More on influenza viruses

Image: CDC


Seasonal influenza viruses are a major healthcare problem in terms of disease burden.

They are highly infectious and are transmitted via contact with infected respiratory secretions. They infect the respiratory tract and cause fever and respiratory symptoms. Adults with normal immune systems normally recover from influenza infections without issue, but in high risk patients such as the elderly it can proceed to cause pneumonia which is a frequent cause of death in the elderly. Other high risk patients include the very young, patients with pre-existing respiratory conditions, patients with co-morbidities and patients who are hospitalised.


There are three main types of seasonal influenza viruses, labeled A, B, and C (related to their core proteins).

Only type A and B are problematic, and only type A, being the most pathogenic, is able to cause pandemics.

Influenza type A viruses can infect a variety of animal hosts, providing an extensive reservoir.

Influenza type B viruses usually infect only humans.

influenza type C causes milder infections and poses much less of a disease burden than A and B, so only A and B are included in seasonal influenza vaccines.

All influenza viruses bear two surface proteins, hemagglutinin (H) and neuraminidase (N), each of which there are several variations of.

So far there are 18 different types of H, and 11 different types of N identified. This makes it in theory possible to have 198 different H and N combinations. For example H1N1 to H18N11.

Type A influenza viruses are further divided into subtypes according to the combinations of H and N present (eg. H1N1 is a subtype). Type B viruses are not further subtyped in this way.

Type A H1N1 and H3N2 are the current circulating seasonal A viruses. The current seasonal H1N1 virus is the same virus that caused the 2009 influenza pandemic. (CDC 2017)

There are currently two type B viruses that are in circulation, Victoria lineage and Yamagata lineage (B/Yamagata and B/Victoria), named after the location where they were first identified.

All viruses are further identified by strain.

The WHO accepted naming convention of viruses is based on:

  • The antigenic type - A, B, C
  • The host of origin - swine, equine, chicken, etc. For human-origin viruses, no host of origin designation is given.
  • Geographical origin
  • Strain number
  • Year of isolation
  • For influenza A viruses, the hemagglutinin and neuraminidase antigen description in brackets eg (H1N1)


Examples:

A/duck/Alberta/35/76 (H1N1)

A/Michigan/45/2015 (H1N1)pdm09

B/Brisbane/60/2008



Hemagluttinin and Neuraminidase

These are enzyme proteins located on the surface of the virus. It is these which the immune system will use to identify the virus - in other words, they are antigens. Antigens stimulate the production of antibodies, which are specific to the antigen.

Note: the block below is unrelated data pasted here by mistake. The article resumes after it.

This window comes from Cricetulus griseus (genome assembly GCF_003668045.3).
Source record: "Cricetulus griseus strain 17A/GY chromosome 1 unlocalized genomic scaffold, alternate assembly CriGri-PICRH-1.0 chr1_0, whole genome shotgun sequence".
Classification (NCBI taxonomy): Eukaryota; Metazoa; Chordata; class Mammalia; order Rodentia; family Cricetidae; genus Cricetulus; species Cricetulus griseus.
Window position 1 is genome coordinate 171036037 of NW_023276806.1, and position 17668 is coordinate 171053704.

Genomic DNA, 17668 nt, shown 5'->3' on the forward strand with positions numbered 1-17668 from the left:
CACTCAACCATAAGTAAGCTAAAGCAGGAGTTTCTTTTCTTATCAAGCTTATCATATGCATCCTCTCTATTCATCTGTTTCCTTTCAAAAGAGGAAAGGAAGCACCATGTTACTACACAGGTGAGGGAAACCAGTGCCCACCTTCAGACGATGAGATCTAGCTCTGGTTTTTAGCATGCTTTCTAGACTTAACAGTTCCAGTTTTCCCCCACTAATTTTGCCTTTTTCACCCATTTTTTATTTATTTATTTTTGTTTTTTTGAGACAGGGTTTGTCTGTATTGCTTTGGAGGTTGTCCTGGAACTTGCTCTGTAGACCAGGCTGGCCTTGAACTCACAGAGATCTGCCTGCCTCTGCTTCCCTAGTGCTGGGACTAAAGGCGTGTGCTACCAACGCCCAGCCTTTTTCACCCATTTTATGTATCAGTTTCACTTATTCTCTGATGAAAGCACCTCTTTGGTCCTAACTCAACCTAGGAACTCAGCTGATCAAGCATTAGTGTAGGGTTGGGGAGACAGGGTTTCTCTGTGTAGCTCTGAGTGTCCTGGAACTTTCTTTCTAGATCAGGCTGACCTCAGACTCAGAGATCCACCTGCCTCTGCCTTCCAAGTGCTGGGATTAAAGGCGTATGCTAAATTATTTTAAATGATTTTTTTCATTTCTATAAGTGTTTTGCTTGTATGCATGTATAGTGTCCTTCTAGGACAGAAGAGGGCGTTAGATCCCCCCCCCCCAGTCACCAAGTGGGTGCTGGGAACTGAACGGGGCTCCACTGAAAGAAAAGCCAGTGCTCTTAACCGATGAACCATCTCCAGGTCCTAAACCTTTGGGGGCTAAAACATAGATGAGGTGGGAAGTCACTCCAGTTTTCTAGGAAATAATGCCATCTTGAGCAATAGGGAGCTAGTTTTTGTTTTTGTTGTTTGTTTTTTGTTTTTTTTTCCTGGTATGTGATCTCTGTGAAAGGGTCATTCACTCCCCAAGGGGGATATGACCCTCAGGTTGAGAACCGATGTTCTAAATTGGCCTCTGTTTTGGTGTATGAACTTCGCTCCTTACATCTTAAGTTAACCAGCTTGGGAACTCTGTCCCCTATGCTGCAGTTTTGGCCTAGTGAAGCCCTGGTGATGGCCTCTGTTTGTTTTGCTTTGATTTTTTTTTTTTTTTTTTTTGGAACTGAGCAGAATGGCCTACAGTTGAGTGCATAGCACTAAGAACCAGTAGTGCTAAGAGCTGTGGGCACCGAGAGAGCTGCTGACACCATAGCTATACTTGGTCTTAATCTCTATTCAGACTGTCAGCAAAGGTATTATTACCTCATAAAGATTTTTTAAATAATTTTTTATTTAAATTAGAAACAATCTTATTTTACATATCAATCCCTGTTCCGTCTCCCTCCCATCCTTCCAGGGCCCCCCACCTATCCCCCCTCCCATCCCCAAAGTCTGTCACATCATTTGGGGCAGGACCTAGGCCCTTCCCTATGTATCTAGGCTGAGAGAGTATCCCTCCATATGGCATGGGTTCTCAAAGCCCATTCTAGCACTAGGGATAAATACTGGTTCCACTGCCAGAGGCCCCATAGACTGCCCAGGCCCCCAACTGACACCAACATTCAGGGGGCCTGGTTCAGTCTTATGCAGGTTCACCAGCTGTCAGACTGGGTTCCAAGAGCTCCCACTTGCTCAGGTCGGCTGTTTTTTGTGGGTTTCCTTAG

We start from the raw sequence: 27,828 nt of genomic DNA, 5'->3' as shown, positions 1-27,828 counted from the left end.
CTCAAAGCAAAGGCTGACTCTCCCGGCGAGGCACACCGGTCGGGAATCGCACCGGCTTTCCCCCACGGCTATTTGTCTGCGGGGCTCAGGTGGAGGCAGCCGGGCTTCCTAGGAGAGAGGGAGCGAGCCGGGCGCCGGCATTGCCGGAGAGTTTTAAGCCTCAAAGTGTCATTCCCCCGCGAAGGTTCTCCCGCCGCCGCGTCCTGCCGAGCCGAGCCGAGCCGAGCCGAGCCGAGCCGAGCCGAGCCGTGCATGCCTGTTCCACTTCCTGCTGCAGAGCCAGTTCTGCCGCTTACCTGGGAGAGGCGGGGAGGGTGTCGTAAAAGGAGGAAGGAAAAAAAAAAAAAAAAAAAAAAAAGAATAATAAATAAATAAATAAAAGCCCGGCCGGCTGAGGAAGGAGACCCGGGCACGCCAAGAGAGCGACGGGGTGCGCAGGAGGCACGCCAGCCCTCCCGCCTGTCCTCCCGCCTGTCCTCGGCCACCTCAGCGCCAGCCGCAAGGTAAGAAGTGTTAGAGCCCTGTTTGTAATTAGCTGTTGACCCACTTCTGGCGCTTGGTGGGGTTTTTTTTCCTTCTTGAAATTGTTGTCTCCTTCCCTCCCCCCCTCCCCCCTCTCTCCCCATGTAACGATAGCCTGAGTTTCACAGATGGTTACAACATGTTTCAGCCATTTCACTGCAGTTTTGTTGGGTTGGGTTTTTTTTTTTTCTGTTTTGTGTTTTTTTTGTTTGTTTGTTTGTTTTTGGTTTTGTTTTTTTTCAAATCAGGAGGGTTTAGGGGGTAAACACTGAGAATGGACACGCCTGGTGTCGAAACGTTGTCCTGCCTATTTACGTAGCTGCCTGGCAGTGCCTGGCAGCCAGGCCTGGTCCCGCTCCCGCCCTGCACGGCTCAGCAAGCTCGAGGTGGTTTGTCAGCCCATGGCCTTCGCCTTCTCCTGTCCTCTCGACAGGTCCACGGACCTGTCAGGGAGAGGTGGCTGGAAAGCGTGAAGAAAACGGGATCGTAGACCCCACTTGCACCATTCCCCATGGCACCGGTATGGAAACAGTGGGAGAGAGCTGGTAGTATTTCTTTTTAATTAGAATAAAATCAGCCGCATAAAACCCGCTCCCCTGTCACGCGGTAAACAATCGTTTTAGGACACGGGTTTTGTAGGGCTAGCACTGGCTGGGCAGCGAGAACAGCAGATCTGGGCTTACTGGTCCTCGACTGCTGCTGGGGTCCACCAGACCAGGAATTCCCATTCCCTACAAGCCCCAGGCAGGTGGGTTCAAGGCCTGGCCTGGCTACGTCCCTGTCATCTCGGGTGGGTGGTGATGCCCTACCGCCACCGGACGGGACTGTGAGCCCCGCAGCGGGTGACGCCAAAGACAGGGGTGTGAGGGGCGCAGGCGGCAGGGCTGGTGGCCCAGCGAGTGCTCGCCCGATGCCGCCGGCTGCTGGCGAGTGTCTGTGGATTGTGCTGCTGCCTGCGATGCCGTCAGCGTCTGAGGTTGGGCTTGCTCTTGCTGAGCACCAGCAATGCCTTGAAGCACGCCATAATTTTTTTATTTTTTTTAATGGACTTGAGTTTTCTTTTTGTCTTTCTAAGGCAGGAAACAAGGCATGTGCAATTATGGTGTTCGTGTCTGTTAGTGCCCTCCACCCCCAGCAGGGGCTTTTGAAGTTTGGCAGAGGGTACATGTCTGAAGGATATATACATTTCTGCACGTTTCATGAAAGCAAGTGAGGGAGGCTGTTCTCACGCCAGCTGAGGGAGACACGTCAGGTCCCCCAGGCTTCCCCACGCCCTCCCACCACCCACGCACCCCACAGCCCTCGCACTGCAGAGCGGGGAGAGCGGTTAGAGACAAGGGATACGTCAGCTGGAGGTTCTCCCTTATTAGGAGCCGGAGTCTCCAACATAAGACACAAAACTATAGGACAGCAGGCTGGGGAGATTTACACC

Variation of these proteins over time enables the virus to evade the immune response, necessitating the formulation of a new vaccine each year.

The neuraminidase protein is an enzyme which enables the release of new virus from infected cells. It is also the target molecule of the anti-flu neuraminidase inhibitors.


Cross-species infection

Most influenza viruses stay within their own species, and are often quite specific, for example will only circulate amongst ducks, or will only circulate amongst poultry. Only Type A viruses are known to rarely cross species. Of all the zoonotic viruses, humans seem to be most vulnerable to those which circulate amongst birds and pigs.

The recent avian influenza outbreak is a virulent strain of H5N1, which has caused an epidemic amongst birds of all species, as well as crossing species into other types of animals including humans. For the time being in cases where humans have been infected, although highly pathogenic, further person-to-person spread of this strain of H5N1 has not occurred.


Antigenic drift

Each type of Influenza A can undergo ‘antigenic drift’. This is the occurrence of natural mutations in viral RNA, and results in small changes to the shapes of H and N. The result is a new strain, but the subtype (e.g. H1N1) remains the same. If the changes are only small the immune system will still be able to recognise it. But if there are enough accumulated changes then the immune system may not recognise the virus anymore, or only be able to provide limited initial protection, enabling re-infection. This is why yearly vaccination is required.


Antigenic shift

This is associated with cross-species mutations and more dramatic and sudden changes in virus subtype.

If the host cell is infected with two different types of viruses, for example one from a human virus and the other from an animal virus, the two different virus strains may combine their genetic material to make a new sub-strain. This process is called ‘antigenic shift’, and is what led to the Swine Flu virus in 2009. In this case the flu virus crossed over from an animal source, then merged with a human virus, which was then was able to continue to spread via human to human transmission.

Cross-species infection only occurs with Type A viruses. Antigenic shift results in different subtypes with either different types or combinations of H and N, and are so different from the regular circulating viruses that the immune system is completely unable to provide any initial protection.


References

CDC Types of influenza virus

CDC drift and shift

Katzung

Microbe online blog